Originally posted on an old website of mine called Lawsie.com, I have posted this here as I’m now using this blog as a sort of achieve;
The UK haulage industry and the fuel price protest of 2000.
Finding an alternative fuel to petrol is a subject I am finding increasingly interesting. Here in the UK the cost of petrol and diesel has become almost prohibitive. The haulage industry is now suffering to such an extent that they feel they need to take drastic action. About four years ago (2000) the haulage industry took action en mass. Large numbers of trucks blockaded fuel depots in protest over the high taxes on diesel and petrol. The fact that many of these haulage firms risked going out of business by taking a few days out to protest gives us an idea of how strongly they feel. In addition to these blockages large convoys joined the motorways of the UK and drove extremely slowly. Within a week the UK had nearly ground to a halt. Any petrol and diesel left in the petrol stations was reserved for the emergency services. Throughout all this the general public in the UK appeared to wholly support this action. Sadly nothing changed, or did it?
Tax or alternatives?
Dropping fuel taxes was always the main thrust of the action taken by the haulage industry, they stated and showed clear evidence for the fact that high taxes were putting a lot of companies out of business. Some large haulage firms relocated to mainland Europe, they still drove the same routes around the United Kingdom that they always had, but they could now buy their diesel a lot cheaper. It wasn’t long before the UK government closed this loophole.
Alternatives to fossil fuels
Perhaps instead of trying to fight for cheaper fossil fuels maybe it’s time to look for alternatives. The post below came from the forum on a websites for UK Traders;
“Having recently reached my limit as to what I will pay for fuel, I am considering alternatives.
Public transport is not viable for many reasons. To infrequent and expensive, with inconvenient destinations and can be quite dangerous at times (Night bus in London anyone?).
So that has to be discarded, I agree we need to improve it and the vicous circle is that without customers there isn’t the income to update and modernise. But unless the political will is there no mass transport system can work.
So to be realistic we need to find a cheap alternative to the dependency we have on oil, specifically mineral oil.
The alternatives are slim:
LPG All the drawbacks of petrol, only cheaper.
Fuel Cell – Unproven technology and not available to consumers yet.
Electricity – Still has range issues, I used to run a website for a delivery service in London that ran a whole fleet of Electric Vans on green electricity (bought from Windfarms), and they found it difficult to keep them charged for the rounds. These were real cutting edge vans and they were averaging 50 miles a day.
Really noxious chemicals go into producing these bateries, and the energy used to make them is also quite significant. Add to that the end of life nightmare of disposing of all the storage cells, and the cost of replacement of batteries, which may have to happen two or three times in the life of the vehicle, electric cars are not as green as some people might think.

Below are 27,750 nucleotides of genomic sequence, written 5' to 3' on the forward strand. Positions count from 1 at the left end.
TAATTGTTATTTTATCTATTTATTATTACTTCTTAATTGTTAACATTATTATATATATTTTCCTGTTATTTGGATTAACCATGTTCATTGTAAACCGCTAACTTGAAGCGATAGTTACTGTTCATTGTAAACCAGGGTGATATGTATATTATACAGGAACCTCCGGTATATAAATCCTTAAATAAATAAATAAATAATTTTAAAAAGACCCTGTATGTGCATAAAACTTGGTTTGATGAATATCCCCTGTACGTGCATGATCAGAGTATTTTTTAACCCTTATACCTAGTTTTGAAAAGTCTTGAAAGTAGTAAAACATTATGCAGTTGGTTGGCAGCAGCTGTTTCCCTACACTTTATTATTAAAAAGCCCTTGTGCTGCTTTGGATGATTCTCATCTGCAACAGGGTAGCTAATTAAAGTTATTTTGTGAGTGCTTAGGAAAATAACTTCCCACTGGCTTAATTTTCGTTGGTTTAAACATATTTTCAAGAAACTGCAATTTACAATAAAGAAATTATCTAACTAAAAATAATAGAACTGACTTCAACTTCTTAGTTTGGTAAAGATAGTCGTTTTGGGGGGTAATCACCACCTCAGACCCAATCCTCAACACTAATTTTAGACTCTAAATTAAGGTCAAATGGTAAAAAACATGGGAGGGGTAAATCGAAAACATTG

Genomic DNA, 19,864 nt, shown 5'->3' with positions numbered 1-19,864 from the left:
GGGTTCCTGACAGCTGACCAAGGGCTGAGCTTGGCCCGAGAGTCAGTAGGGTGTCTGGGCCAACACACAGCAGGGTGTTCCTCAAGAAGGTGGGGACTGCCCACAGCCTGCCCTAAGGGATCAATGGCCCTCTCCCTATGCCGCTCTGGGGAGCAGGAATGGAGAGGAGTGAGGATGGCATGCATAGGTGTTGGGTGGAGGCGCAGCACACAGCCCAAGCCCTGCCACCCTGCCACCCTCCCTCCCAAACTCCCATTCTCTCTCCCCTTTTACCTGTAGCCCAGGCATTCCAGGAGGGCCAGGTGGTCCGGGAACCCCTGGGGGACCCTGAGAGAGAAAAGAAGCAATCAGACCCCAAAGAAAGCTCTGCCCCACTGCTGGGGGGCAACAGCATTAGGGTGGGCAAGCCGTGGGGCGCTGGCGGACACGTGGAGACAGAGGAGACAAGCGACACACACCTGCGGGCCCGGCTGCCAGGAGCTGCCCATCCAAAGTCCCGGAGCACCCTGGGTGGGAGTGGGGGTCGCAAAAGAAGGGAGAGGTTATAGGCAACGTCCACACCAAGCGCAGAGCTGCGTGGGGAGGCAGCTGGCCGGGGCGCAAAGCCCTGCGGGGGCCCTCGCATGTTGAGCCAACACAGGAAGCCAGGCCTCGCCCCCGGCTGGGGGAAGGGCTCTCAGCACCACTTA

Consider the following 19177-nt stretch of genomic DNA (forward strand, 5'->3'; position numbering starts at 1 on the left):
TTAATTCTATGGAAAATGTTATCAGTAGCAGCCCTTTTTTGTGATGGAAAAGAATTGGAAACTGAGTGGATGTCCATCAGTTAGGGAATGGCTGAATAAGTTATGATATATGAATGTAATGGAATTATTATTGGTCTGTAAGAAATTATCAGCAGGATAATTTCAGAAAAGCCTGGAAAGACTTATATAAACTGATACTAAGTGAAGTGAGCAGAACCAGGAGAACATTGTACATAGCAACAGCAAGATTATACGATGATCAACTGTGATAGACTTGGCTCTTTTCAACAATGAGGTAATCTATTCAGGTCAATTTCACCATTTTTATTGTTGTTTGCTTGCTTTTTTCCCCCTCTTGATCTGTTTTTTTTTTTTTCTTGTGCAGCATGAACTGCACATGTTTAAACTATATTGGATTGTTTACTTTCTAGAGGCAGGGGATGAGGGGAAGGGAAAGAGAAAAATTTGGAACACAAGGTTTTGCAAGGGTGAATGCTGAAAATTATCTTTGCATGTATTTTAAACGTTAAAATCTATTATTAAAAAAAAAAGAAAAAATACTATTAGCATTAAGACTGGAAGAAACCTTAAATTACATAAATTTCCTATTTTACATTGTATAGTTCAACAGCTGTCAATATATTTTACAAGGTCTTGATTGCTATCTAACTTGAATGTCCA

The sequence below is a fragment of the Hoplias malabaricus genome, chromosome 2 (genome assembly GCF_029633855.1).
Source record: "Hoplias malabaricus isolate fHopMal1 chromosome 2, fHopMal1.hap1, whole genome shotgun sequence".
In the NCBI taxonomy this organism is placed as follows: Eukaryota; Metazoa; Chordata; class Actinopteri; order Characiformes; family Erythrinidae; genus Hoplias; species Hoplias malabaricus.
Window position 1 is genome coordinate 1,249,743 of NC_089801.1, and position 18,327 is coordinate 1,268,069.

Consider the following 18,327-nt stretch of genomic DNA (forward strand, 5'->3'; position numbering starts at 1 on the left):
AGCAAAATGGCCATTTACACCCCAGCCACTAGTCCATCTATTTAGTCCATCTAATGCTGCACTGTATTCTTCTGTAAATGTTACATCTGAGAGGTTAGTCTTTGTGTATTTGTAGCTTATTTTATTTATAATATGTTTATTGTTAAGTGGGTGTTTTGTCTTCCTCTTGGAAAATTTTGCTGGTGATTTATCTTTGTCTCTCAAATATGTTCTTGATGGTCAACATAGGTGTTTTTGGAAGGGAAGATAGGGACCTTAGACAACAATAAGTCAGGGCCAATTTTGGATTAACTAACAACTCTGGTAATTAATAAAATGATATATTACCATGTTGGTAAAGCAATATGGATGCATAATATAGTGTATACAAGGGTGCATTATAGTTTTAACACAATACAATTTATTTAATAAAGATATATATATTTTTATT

Vegetable Oil – This is the interesting area to explore. “Chip Fat” cars are a great way to go green, Bio-fuel is about 66p with all taxes, not as cheap as LPG, but then you are not confined to only one supplier, the oil companies.
CO2 Neutral, means that whatever CO2 you produce in waste gases gets neutralised by the next batch of plants growing to create more fuel (plants use C02 and emit Oxygen to photsynthesis). Diesel engines can be easily converted, the fuel esthers are very compatible with the modern Direct Injection systems, you only need to have a preheater in cold climates (minus 5 celcius, so yes that is the UK) and a preheater is useful to start from cold too.
The oils can be too viscous when not at operating temperature, and not pump correcty leading to sludging as well as weak and incorrect spraying into the combustion chamber. These very minor problems could be sorted easily. Currently you are advised to start on Diesel, warm the engine, flip over to Bio-Diesel and then about 5 miles from your destination flip back to diesel to allow for an easy start once you stop.
Out of all the above BioDiesel offers the best hope. It’s cheap to produce (if the Governement removed the tax it would be about 26p a litre) You could use all the currently wasted old vegetable oil from the fast food industry which must run into millions and millions of gallons, encourage more farmers to plant oil crop (hemp is very good for this). And with the huge saving we make not having to prop up puppet dictatorships and send our troops half way around the world to do it, then surely we could use that to produce a truly first class network of public transport?
Maybe I’m a dreamer, but I’m not the only one…
I think, therefore, I will buy a diesel car and run it on a diesel/Bio-diesel system, not as cheap as LPG, but at least it doesn’t cost the Earth. “
Last Updated on February 25, 2023
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